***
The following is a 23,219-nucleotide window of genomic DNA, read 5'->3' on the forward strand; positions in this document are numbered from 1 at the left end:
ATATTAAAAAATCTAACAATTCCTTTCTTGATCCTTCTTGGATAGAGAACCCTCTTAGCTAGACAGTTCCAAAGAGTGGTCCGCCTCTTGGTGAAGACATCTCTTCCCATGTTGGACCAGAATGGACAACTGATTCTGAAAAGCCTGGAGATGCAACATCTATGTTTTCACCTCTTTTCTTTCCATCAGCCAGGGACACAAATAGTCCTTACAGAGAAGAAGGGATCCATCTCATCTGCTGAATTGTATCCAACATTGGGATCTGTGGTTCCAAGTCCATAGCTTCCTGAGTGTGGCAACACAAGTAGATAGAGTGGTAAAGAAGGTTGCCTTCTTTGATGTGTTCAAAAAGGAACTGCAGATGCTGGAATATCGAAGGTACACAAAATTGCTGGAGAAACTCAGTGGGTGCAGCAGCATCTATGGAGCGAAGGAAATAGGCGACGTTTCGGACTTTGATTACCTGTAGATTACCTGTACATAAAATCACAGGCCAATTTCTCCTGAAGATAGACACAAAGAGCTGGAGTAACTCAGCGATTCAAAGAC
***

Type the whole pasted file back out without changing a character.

The following is a 23,219-nucleotide window of genomic DNA, read 5'->3' on the forward strand; positions in this document are numbered from 1 at the left end:
ATATTAAAAAATCTAACAATTCCTTTCTTGATCCTTCTTGGATAGAGAACCCTCTTAGCTAGACAGTTCCAAAGAGTGGTCCGCCTCTTGGTGAAGACATCTCTTCCCATGTTGGACCAGAATGGACAACTGATTCTGAAAAGCCTGGAGATGCAACATCTATGTTTTCACCTCTTTTCTTTCCATCAGCCAGGGACACAAATAGTCCTTACAGAGAAGAAGGGATCCATCTCATCTGCTGAATTGTATCCAACATTGGGATCTGTGGTTCCAAGTCCATAGCTTCCTGAGTGTGGCAACACAAGTAGATAGAGTGGTAAAGAAGGTTGCCTTCTTTGATGTGTTCAAAAAGGAACTGCAGATGCTGGAATATCGAAGGTACACAAAATTGCTGGAGAAACTCAGTGGGTGCAGCAGCATCTATGGAGCGAAGGAAATAGGCGACGTTTCGGACTTTGATTACCTGTAGATTACCTGTACATAAAATCACAGGCCAATTTCTCCTGAAGATAGACACAAAGAGCTGGAGTAACTCAGCGATTCAAAGAC